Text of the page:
The End of St. Petersburg

The End of St. Petersburg (1927)

Genres - Drama, Silent Film, War  |   Sub-Genres - Propaganda Film, Silent Film  |   Release Date - Dec 13, 1927  |   Run Time - 85 min.  |   MPAA Rating - NR
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Description by Wikipedia

The End of St. Petersburg (Russian: Конец Санкт-Петербурга, translit. Konets Sankt-Peterburga) is a 1927 silent film directed by Vsevolod Pudovkin and produced by Mezhrabpom. Commissioned to commemorate the tenth anniversary of the October Revolution, The End of St Petersburg was to be one of Pudovkin's most famous films and secured his place as one of the foremost Soviet montage film directors.

The film forms part of Pudovkin's 'revolutionary trilogy', alongside Mother (1926) and Storm Over Asia (aka The Heir to Genghis Khan) (1928).

The End of St. Petersburg is a political film, explaining why and how the Bolsheviks came to power in 1917. The film covers the period from about 1913 to 1917. The film does not show the political figures of the time; the emphasis is on the struggle of ordinary people for their rights and for peace against the power of capital and the autocracy.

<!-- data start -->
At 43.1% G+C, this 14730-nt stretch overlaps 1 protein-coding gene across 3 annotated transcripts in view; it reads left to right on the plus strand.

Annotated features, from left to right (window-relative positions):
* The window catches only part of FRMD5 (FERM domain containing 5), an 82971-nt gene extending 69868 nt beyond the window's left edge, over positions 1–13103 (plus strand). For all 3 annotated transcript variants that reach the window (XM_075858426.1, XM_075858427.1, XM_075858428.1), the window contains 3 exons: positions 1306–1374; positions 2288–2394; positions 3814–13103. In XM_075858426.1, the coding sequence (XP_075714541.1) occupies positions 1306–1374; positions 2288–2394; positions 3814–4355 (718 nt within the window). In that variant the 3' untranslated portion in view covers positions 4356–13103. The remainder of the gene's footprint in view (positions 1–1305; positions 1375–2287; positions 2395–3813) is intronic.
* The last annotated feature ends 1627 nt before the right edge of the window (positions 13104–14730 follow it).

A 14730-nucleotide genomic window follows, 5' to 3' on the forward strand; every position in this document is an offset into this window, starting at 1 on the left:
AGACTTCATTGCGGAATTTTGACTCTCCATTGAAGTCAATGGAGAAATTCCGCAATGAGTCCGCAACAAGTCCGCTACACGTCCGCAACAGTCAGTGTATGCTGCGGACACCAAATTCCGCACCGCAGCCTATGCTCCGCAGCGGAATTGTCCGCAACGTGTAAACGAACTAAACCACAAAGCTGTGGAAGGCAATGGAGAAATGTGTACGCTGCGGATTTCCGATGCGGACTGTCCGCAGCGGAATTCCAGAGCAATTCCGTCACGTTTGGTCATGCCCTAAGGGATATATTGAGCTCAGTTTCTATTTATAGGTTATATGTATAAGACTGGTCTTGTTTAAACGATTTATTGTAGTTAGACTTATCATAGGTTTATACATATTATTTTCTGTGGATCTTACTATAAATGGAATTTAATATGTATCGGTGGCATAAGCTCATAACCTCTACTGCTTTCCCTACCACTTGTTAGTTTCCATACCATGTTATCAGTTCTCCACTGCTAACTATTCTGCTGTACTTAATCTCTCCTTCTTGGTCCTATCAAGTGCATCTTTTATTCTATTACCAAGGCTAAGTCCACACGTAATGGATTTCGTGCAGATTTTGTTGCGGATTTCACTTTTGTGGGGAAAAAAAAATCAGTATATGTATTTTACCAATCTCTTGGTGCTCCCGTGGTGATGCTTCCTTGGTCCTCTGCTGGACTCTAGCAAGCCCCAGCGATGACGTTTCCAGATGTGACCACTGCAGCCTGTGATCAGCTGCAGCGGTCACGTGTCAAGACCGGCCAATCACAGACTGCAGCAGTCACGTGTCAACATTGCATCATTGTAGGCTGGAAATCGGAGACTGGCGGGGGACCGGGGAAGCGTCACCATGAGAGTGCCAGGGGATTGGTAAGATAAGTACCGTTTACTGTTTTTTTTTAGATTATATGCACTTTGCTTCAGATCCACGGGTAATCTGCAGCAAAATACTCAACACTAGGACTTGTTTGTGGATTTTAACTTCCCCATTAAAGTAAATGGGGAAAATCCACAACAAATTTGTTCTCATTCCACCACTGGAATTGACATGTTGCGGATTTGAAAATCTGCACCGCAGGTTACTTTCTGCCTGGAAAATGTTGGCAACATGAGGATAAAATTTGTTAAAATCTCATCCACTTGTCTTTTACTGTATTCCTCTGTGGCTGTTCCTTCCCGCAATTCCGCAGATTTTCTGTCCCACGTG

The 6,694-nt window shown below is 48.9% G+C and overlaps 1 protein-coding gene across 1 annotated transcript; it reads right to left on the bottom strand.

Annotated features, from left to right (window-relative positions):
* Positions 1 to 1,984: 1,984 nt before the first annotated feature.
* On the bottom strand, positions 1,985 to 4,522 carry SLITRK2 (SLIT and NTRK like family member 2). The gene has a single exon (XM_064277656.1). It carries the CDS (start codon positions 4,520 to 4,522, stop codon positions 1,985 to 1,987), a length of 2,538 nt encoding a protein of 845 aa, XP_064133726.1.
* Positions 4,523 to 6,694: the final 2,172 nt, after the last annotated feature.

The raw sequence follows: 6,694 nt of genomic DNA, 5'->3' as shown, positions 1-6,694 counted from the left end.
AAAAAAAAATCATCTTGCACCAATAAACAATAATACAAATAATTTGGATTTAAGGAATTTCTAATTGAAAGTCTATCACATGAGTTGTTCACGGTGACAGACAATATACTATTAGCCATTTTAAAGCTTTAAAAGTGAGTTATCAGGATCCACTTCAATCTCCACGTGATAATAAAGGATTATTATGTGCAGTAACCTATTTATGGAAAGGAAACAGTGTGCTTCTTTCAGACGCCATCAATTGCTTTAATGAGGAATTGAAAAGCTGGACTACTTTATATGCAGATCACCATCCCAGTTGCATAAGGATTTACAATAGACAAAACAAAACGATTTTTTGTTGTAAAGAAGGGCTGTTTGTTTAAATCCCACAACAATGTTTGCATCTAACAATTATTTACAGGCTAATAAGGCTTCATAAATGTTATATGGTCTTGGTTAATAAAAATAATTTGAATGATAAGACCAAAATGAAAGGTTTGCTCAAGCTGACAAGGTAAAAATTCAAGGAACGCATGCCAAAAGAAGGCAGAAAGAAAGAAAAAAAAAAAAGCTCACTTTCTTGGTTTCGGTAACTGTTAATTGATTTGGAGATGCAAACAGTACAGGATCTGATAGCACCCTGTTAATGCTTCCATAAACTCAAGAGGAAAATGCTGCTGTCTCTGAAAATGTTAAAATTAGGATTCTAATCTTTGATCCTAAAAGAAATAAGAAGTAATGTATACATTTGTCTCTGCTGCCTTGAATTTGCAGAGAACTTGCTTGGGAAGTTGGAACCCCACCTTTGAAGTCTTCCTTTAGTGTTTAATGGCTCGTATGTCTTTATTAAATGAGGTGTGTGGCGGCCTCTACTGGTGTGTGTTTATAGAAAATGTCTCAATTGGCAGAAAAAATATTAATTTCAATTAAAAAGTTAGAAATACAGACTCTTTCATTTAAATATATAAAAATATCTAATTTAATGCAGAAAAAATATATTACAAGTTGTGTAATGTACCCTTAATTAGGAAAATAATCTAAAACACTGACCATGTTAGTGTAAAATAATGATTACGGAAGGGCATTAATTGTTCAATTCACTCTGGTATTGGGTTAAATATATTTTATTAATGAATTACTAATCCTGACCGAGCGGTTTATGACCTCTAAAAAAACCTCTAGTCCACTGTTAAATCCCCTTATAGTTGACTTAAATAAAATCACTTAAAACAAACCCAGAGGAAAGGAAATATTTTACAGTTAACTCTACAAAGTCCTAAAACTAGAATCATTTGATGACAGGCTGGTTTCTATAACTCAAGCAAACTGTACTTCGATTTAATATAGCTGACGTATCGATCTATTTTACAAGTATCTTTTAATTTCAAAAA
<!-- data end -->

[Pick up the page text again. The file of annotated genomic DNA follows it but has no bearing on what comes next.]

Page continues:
The film inspired the composer Vernon Duke to write his eponymous oratorio (completed in 1937).

Movie Info

Tags

Revolution, Transformation

Attributes

Based On: Leningrad
Narrative Location: Saint Petersburg
Subject: October Revolution

Alternate Titles

Das Ende von St. Petersburg
DE
De laatste dagen van St. Petersburg
NL
El fin de San Petersburgo
AR, ES
Koniec Sankt Petersburga
PL
La fin de Saint-Pétersbourg
FR
La fine di San Pietroburgo
IT
O Fim de São Petersburgo
BR
Pietarin viimeiset päivät
FI
S:t Petersburgs sista dagar
FI, SE
Sfarsitul Sankt Petersburgului
RO
St. Peterborgs sidste dage
DK
St. Petersburgs fall
NO
St. Petersburgs siste dager
NO
Szentpétervár végnapjai
HU
To telos tis Agias Petroupolis
GR
To telos tis Petroupoleos
GR
Конец Санкт-Петербурга
RU